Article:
The operation of the optical switch of FIG. 4 can more readily be understood while referring to FIG. 5. However for ease of understanding the operation FIG. 5 is shown to have 1 input/output port and 4 output/input ports instead of the 4 inputs and 4 outputs shown in the 44 switch as shown in FIG. 4. The input port in/out 1 can provide its output signal to any one of 4 output locations shown in the row facing the port. Similarly each of the input/output ports in FIG. 4, can provide an output signal to one of 4 output locations depending upon the selection of the switches. It can be seen that the switch is folded to allow any of the beams in the direction from the port in/out1 destined for one of the 4 output ports in the row facing the port in/out1 to be routed orthogonally to one of the output ports.

FIG. 6 shows in more detail the alternative paths an input beam may be routed along in switching from a first input port to one of four output locations at an upper face of the prism 41a. Depending upon the state of the first switching element 52 (not shown in FIG. 6), an input beam launched into the first port 1a can be reflected at location 60a or to the location 61a. Depending upon the state of the second switching element, one of the two beams reflecting from 60a or 61a can be reflected at locations 61b, 61bb, or 60bb or 60b, thereby providing 1 to 4 switching. Simultaneously, 1 to 4 switching can independently occur for other light beams launched into ports 2a, 3a, and 4a. In this manner 4 input beams can be switched (in a semi-blocking manner) to 16 output locations 66 shown in dotted outline. However the 4 input beams can be switched in a non-blocking manner to 4 output locations.

Referring once again to FIG. 4, the second prism 41b provides a means of directing light launched into all of the input ports to any of the 16 output locations 66 shown in FIG. 6 and to any of the output ports 1b, 2b, 3b, or 4b, in a non-blocking manner. With the exception of the thickness "4d" and "8d" of the glass blocks 54c and 54d respectively, being different than thickness of the blocks 54a and 54b, the prisms 41a and 41b including switching elements are identical. Of course the ports 1b to 4b must be accurately optically aligned with the input ports 1a to 4a.

In operation, light launched any of the ports 1a through 4a can be switched to any of ports 1b through 4b by controlling appropriate switching elements 52. Alternatively light launched into any of ports 1b through 4b can be switched to ports 1a through 4a through control of the switching elements 52, thereby providing an nn non-blocking compact bi-directional optical switch having no movable switching elements. Switching is accomplished by the removal or insertion of a fluid into the cavity within a switching element 52.

In an alternative embodiment shown in FIG. 7, the switching elements can be formed within a prism 71 by boring channels 74 parallel to adjacent sides of the prism 71 that can be filled with a fluid or have fluid evacuated therefrom to switch between transmissive and deflective switching modes of operation. One of the switching elements 74 is shown to be closer to its adjacent side than the other element 74. This variation in distance allows a single input beam to be switched to any of four output positions A, B, C, and D.

Although the embodiments described heretofore in accordance with the invention provide non-blocking switching of optical signals, the embodiment shown in FIG. 8 depicts a blocking version of the 44 optical switch. In this embodiment only four switching elements 110, 120, 130, and 140 are required similar to, but wider than elements 10a, 20a, 30a and 40a shown in FIG. 5. Each of the elements 110 through 140 requires a switching block sandwiched between a face of the prism and a light transmissive block of a predetermined thickness.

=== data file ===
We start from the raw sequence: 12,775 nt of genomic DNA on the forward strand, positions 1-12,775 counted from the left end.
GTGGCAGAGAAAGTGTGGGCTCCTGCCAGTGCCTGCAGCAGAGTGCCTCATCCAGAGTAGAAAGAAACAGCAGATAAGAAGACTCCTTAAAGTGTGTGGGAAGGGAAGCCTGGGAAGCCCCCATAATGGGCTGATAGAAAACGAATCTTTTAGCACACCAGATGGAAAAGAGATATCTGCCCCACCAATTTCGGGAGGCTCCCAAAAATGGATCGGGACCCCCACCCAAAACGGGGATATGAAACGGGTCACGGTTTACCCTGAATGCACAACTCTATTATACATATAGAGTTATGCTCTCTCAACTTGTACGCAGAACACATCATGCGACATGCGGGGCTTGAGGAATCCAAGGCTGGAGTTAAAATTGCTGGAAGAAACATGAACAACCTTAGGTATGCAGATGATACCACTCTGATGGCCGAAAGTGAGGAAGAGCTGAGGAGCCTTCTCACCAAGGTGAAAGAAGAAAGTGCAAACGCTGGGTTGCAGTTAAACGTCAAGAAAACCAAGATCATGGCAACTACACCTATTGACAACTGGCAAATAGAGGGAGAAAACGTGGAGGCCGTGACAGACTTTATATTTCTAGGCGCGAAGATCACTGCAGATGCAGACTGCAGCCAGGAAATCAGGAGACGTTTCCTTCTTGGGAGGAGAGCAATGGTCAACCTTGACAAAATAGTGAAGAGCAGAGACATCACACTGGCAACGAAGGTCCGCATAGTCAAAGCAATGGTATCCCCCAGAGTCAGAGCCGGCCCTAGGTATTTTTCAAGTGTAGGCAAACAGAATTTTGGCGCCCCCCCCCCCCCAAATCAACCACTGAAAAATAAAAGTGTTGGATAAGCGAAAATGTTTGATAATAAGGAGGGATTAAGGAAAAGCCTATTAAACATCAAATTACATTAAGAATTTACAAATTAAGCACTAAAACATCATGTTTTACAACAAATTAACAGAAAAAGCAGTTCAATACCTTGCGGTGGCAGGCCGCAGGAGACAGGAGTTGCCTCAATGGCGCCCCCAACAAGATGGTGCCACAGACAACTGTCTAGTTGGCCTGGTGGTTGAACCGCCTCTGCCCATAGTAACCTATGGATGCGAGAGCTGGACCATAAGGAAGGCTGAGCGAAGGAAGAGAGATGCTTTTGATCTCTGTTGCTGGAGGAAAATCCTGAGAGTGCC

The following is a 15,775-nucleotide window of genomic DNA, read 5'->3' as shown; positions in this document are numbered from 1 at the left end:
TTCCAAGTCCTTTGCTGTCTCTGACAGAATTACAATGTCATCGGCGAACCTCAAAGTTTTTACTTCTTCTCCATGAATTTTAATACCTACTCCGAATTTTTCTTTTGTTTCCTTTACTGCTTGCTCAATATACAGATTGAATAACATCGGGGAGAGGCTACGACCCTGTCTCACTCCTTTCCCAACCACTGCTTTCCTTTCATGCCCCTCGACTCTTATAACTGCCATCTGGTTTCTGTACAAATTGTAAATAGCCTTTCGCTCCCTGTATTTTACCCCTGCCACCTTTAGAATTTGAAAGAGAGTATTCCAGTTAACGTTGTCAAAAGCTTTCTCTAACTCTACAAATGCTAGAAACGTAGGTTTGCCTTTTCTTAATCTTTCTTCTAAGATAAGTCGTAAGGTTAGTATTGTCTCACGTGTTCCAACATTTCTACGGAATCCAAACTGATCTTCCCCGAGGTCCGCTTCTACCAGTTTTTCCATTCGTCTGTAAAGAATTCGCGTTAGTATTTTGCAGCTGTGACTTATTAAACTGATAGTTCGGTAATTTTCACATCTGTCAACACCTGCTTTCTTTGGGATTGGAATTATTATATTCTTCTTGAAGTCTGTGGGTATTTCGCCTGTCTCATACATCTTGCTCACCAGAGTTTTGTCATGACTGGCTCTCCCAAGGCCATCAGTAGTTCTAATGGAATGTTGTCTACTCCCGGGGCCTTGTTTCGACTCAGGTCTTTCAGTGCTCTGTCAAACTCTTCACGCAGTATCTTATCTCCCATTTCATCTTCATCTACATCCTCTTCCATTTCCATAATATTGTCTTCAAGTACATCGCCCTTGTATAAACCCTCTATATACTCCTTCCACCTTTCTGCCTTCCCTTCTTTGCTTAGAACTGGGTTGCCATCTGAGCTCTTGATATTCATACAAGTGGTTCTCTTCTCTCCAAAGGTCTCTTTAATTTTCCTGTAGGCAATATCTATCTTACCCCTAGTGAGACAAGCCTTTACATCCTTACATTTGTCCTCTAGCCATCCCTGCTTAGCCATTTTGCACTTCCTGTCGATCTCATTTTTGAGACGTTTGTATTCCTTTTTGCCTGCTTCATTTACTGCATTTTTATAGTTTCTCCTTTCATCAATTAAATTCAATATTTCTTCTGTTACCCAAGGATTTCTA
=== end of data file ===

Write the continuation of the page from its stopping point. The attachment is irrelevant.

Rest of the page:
FIG. 9 shows yet an alternative embodiment of a 44 non-blocking optical switch. Here instead of using an identical block 41b having switching elements thereon, as is shown in FIG. 4, the same functionality is provided by using a deflector prism 90 angled such that light at the 16 output locations 66 are deflected to 16 output locations 96. Four additional switching elements 10e through 10h and 20e through 20h (not shown) are required at two faces of the prism adjacent to the elements 10a through 10d and 20a through 20d to direct light from any of the output locations 96 to any of the output ports 90. Thus, by controlling the 16 switching elements any beam launched into any of ports 1a through 4a can be coupled to any of ports 1b through 4b.

FIG. 10 shows an embodiment similar to the one shown in FIG. 9, however an additional prism 100 is directly optically coupled with the larger prism 41a. Input/output ports 1a to 8a and output/input ports 1b to 8b are disposed at an end face of the prism 100. The diagram illustrates a path of a beam launched into port 1a as it propagates through prisms 100, 41a and 90 to reach output/input port 1b. The beam launched into port 1a is shown as a dotted line and entering the location 66a from the below to exit upward to the prism 90. The prism 90 reflects (and maps) the beam to a similar location 96a on the array of locations 96. The beam then enters location 96 from above and is then directed to output/input port 1b shown by a dashed line.

In all of the embodiments shown, means in the form of a prism 90 shown in FIGS. 9 and 10 or the prism 41b as is shown in FIG. 4 provide a means of changing the direction of a plurality of beams launched into an input port directed to a plurality of first selectable locations so as to physically map those locations to a second plurality of selectable locations that are selectably optically alignable with a plurality of output ports.

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Classifications
U.S. Classification385/16, 385/24, 385/20
International ClassificationG02B6/35, G02B26/02
Cooperative ClassificationG02B6/356, G02B6/3522, G02B6/3538, G02B6/3556, G02B26/004
European ClassificationG02B26/00L, G02B6/35L
Legal Events
DateCodeEventDescription
17 Feb 2004FPExpired due to failure to pay maintenance fee
Effective date: 20031221
22 Dec 2003LAPSLapse for failure to pay maintenance fees
9 Jul 2003REMIMaintenance fee reminder mailed
26 May 1998ASAssignment
Owner name: JDS FITEL INC., CANADA
Free format text: ASSIGNMENT OF ASSIGNORS INTEREST;ASSIGNOR:MACDONALD, ROBERT I.;REEL/FRAME:009201/0561
Effective date: 19980522